Fed Sees No More Hikes In 2019; Shaves Growth Forecast


Federal Reserve officials wrapped up their two-day policy meeting in Washington, and unanimously recommitted to remain “patient.” On Wednesday, the Fed held its benchmark interest rate steady as expected at 2.25-2.50%, citing a more modest outlook for the U.S. economy.

Policy makers provided a road map for a sustained period of easy monetary policy by signaling that they do not intend to hike rates at all in 2019, and that they would bump them up just once next year.

Eleven of the 17 Fed officials now anticipate holding rates steady this year, up from two in December 2018. The remaining 6 policy makers project that one or two hikes would be needed this year.

“The U.S. economy is in a good place and we will use our monetary policy tools to keep it there,” said Fed Chairman Jerome Powell at a news conference. Powell added that policymakers foresee “a modest slowdown, with overall conditions remaining favorable”.

Even though the US economy remains steady, it still faces several risks due to global and domestic slowdown. The central bank’s Federal Open Market Committee (FOMC) said in its statement that the U.S. labor market is still strong, though economic activity has slowed from its solid rate in the fourth quarter. FOMC cited reduced business investment and sluggish spending by households.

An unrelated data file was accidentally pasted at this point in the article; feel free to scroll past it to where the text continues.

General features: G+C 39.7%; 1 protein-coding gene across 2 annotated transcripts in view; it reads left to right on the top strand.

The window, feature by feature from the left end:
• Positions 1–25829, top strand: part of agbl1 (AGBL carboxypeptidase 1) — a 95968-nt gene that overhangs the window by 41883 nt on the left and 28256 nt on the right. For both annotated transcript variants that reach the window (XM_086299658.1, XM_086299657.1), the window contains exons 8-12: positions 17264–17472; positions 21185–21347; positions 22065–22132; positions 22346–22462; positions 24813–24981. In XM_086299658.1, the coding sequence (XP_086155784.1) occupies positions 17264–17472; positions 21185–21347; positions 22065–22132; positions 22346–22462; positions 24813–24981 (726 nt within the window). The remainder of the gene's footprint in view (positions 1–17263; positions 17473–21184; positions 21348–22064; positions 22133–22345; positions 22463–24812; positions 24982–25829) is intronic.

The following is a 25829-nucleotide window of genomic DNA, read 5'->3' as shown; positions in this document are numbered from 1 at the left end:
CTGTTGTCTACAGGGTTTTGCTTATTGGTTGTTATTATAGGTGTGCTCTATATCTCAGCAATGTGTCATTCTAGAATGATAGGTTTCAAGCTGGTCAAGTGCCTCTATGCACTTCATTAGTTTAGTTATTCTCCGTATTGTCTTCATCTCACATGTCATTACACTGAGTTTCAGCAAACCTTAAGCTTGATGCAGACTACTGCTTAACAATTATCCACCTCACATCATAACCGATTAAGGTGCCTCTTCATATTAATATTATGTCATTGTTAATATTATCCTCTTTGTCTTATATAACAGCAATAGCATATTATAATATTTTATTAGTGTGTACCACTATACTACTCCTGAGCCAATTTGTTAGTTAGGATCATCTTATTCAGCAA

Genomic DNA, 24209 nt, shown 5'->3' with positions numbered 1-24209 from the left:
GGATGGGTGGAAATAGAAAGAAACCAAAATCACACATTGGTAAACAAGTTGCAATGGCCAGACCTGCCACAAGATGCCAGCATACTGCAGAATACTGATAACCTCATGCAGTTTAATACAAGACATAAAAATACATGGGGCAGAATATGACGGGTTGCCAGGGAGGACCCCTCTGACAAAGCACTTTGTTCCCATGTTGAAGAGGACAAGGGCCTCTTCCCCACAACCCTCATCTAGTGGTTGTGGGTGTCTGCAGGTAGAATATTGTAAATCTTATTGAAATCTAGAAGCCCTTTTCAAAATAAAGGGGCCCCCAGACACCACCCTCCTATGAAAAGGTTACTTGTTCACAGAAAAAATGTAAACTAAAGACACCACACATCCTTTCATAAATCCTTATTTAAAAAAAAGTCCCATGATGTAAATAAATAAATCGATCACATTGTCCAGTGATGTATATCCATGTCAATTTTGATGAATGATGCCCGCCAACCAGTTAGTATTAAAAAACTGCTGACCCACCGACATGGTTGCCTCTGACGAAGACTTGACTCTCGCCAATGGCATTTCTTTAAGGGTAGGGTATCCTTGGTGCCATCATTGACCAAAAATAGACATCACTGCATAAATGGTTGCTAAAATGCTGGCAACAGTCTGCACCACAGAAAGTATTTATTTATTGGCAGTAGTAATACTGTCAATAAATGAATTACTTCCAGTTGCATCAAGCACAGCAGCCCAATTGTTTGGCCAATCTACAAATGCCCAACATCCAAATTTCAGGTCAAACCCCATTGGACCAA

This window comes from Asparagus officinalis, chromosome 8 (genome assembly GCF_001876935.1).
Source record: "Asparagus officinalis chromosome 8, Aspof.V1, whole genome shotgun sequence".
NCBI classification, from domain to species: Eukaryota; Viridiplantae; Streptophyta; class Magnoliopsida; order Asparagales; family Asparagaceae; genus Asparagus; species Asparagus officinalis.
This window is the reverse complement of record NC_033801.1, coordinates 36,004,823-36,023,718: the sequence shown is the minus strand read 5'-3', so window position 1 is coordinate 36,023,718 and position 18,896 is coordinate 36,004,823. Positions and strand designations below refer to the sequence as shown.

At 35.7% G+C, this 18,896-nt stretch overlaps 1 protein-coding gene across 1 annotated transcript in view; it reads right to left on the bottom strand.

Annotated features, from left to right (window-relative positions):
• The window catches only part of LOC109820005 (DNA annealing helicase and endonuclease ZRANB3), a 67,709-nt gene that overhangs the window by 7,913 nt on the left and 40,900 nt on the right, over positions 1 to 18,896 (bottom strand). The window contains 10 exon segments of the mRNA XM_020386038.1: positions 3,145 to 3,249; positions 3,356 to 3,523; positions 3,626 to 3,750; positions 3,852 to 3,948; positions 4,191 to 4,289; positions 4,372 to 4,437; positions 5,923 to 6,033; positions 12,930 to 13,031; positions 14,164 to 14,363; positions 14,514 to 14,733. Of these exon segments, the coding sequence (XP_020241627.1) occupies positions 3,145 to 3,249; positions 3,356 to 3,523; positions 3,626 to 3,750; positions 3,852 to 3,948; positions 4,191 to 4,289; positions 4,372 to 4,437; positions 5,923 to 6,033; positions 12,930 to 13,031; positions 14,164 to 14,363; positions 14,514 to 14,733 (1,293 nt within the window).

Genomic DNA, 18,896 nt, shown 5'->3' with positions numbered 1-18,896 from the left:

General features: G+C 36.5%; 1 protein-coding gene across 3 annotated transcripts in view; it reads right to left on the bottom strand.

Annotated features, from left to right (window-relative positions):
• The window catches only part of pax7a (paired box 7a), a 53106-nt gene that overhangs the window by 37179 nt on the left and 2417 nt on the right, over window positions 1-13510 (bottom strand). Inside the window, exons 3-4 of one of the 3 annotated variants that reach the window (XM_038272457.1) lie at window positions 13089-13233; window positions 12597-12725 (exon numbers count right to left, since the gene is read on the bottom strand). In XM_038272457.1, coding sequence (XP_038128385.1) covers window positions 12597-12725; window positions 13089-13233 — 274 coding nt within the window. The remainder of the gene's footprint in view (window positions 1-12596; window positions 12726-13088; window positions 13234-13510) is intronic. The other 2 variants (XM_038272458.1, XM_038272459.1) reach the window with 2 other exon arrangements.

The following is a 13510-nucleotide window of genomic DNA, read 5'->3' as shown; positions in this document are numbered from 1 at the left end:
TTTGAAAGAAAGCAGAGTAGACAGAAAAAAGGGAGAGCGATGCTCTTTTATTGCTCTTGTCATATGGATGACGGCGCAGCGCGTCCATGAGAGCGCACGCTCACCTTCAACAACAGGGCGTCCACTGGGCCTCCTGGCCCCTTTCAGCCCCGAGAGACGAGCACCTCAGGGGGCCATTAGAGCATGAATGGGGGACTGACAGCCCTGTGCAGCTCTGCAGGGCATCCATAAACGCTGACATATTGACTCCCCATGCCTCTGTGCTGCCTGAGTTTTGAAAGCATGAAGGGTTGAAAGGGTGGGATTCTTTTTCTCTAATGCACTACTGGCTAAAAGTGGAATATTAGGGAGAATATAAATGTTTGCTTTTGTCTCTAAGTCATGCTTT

The Fed said that it expects the U.S. economy to grow by 1.9% in 2020. Policy makers also expect unemployment rate to decline to 3.7% by the end of 2019, from the current 3.8%. The central bank no longer anticipates the need to guard against inflation with restrictive monetary policy, and now expects to hike interest rates only once more through 2021 in a major shift in its perspective.

The U.S. dollar index reversed slight gains in response to the Fed’s decision, and was off 0.63%. The Dow ended Tuesday’s session with a loss of $141.71 points, or 0.55% to 25,745.67, while the S&P 500 was down 8.34 points, or 0.29% to close at 2,824.23.